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Sea Otter Study Points to Reintroduction Feasibility
On July 27, the U.S. Fish and Wildlife Service (USFWS) released a report to Congress supporting the feasibility of reintroducing sea otters to their historic range on the Pacific coast, including Oregon, Washington, and California. The report was required by Public Law 116-260, introduced at the request of Senator Jeff Merkley (D-OR), and enacted by Congress in late December 2020. This study was commissioned because the USFWS acknowledges the species’ “critical ecological role in the marine environment as a keystone species that significantly affects the structure and function of the surrounding ecosystem.”
An Oregon nonprofit, the Elakha Alliance, comprised of tribal leaders, conservation experts, and concerned citizens, has been working to establish a step-by-step plan to reintroduce otters. Oregon Shores was a founding member of the Alliance and continues to support its work actively. Prior to the USFWS report, the Elakha Alliance conducted and released its own feasibility study in January 2022. Information and research gathered by the Alliance were cited and expanded upon by the USFWS to expedite the completion of their assessment.
Sea otters have been absent from Oregon waters for more than 100 years. Due to their uniquely dense pelts, otters were hunted to near-extinction in the late 1800s, the height of the maritime fur trade. Before the colonial commercial fur traders discovered them, otters played an essential part in many of the indigenous cultures that have inhabited Oregon’s coast for millennia. Much of our insight into the history of Oregon’s sea otters comes from tribal members sharing their ancestors’ stories. Archaeological excavations have also found otter bones among other artifacts from indigenous communities, demonstrating the importance of sea otters to native people and revealing clues to the ecosystem’s health from that time.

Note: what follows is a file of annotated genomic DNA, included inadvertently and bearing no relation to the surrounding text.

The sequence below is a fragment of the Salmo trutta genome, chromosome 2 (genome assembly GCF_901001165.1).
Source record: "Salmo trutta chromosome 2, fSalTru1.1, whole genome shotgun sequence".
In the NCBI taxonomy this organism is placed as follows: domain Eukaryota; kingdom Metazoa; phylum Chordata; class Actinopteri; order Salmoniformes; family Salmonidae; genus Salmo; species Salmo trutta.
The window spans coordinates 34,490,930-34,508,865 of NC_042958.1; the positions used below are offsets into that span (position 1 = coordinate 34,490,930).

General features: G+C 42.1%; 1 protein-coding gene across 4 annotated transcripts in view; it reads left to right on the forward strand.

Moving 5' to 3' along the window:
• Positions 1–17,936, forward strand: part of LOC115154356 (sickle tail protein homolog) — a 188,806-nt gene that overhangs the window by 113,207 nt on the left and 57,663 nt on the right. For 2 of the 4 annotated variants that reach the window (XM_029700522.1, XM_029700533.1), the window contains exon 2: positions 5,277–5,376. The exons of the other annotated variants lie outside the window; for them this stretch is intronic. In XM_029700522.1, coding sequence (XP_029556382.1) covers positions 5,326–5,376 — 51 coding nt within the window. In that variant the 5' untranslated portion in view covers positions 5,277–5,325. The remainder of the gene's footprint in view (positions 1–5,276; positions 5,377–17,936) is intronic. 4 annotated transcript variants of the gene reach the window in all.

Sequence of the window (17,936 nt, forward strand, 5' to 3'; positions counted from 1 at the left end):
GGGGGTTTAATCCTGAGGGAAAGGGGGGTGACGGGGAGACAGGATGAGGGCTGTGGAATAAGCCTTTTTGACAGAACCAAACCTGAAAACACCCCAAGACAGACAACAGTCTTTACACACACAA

With otters missing, the kelp forest ecosystems along the Oregon coast have been in steady decline. Sea otters are a keystone species, meaning their presence helps maintain the ecosystem’s biodiversity, influencing the abundance and type of other species in a habitat. Unfortunately, the absence of otters as predators has contributed to a population boom of purple sea urchins, which devour kelp at an alarming rate. In addition, another predator of the urchin, sea stars, sharply declined due to a catastrophic outbreak of sea star wasting syndrome that hit the West Coast from Mexico to Alaska in 2013, the results of which are still seen today. This loss exacerbated the overabundance of urchins, leading to a more significant decline in kelp.
Scientists agree that restoring kelp forest ecosystems is a step we can take to combat global climate change, which is primarily driven by increasing levels of carbon dioxide in the atmosphere due to human activities. Anthropogenic causes include both the burning of fossil fuels and the elimination of vast swaths of vegetation. Plants take up carbon dioxide as they grow, so fostering an increase in vegetation is one way to address climate change. Reforestation on land is perhaps the best-known strategy, but coastal marshes, seagrasses, and kelp forests are also important carbon sinks. As kelp grows, it sequesters carbon dioxide and removes it from the atmosphere, helping the planet to become more resilient in the face of a changing climate.
While the USFWS report is not a recommendation, it does conclude that reintroducing sea otters is possible and would have significant conservation and ecological benefits. For reintroduction to move forward, there needs to be public support for the effort. You can help by spreading the word about the Alliance’s mission, donating to the cause, and expressing your support to community and civic leaders. Oregon Shores’ Ocean Program will continue to advocate for this outcome. To learn more about the Elakha Alliances efforts, you can visit the Elakha Alliance website and look for more information on Sea Otter Awareness Week, coming Sept. 18-24.